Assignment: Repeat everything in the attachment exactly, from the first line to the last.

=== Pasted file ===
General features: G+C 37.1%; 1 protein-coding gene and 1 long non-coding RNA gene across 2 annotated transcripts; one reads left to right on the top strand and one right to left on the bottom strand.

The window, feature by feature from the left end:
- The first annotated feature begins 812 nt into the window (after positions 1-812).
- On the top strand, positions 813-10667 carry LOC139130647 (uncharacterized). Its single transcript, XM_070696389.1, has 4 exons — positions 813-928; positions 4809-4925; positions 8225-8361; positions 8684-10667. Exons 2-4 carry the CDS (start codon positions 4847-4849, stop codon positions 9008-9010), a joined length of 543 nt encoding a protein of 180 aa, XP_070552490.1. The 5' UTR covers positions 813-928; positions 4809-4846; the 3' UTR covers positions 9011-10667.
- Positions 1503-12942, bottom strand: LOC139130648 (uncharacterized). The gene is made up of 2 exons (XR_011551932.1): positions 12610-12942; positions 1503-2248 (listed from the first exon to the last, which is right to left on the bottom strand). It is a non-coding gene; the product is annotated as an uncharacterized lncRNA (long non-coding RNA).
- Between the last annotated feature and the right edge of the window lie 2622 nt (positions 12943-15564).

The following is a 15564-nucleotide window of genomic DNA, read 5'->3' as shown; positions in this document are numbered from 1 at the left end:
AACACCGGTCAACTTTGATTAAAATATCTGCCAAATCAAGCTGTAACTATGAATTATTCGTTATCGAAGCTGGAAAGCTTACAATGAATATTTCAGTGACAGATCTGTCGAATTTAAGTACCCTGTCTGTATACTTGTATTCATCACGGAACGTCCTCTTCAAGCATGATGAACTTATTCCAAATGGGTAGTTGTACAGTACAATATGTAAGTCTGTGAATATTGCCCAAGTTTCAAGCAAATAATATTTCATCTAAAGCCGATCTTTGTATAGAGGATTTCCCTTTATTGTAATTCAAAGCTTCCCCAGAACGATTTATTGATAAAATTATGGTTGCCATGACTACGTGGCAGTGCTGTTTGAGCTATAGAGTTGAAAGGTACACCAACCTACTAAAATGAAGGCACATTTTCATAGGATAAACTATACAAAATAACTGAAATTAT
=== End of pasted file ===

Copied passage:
General features: G+C 37.1%; 1 protein-coding gene and 1 long non-coding RNA gene across 2 annotated transcripts; one reads left to right on the top strand and one right to left on the bottom strand.

The window, feature by feature from the left end:
- The first annotated feature begins 812 nt into the window (after positions 1-812).
- On the top strand, positions 813-10667 carry LOC139130647 (uncharacterized). Its single transcript, XM_070696389.1, has 4 exons — positions 813-928; positions 4809-4925; positions 8225-8361; positions 8684-10667. Exons 2-4 carry the CDS (start codon positions 4847-4849, stop codon positions 9008-9010), a joined length of 543 nt encoding a protein of 180 aa, XP_070552490.1. The 5' UTR covers positions 813-928; positions 4809-4846; the 3' UTR covers positions 9011-10667.
- Positions 1503-12942, bottom strand: LOC139130648 (uncharacterized). The gene is made up of 2 exons (XR_011551932.1): positions 12610-12942; positions 1503-2248 (listed from the first exon to the last, which is right to left on the bottom strand). It is a non-coding gene; the product is annotated as an uncharacterized lncRNA (long non-coding RNA).
- Between the last annotated feature and the right edge of the window lie 2622 nt (positions 12943-15564).

The following is a 15564-nucleotide window of genomic DNA, read 5'->3' as shown; positions in this document are numbered from 1 at the left end:
AACACCGGTCAACTTTGATTAAAATATCTGCCAAATCAAGCTGTAACTATGAATTATTCGTTATCGAAGCTGGAAAGCTTACAATGAATATTTCAGTGACAGATCTGTCGAATTTAAGTACCCTGTCTGTATACTTGTATTCATCACGGAACGTCCTCTTCAAGCATGATGAACTTATTCCAAATGGGTAGTTGTACAGTACAATATGTAAGTCTGTGAATATTGCCCAAGTTTCAAGCAAATAATATTTCATCTAAAGCCGATCTTTGTATAGAGGATTTCCCTTTATTGTAATTCAAAGCTTCCCCAGAACGATTTATTGATAAAATTATGGTTGCCATGACTACGTGGCAGTGCTGTTTGAGCTATAGAGTTGAAAGGTACACCAACCTACTAAAATGAAGGCACATTTTCATAGGATAAACTATACAAAATAACTGAAATTAT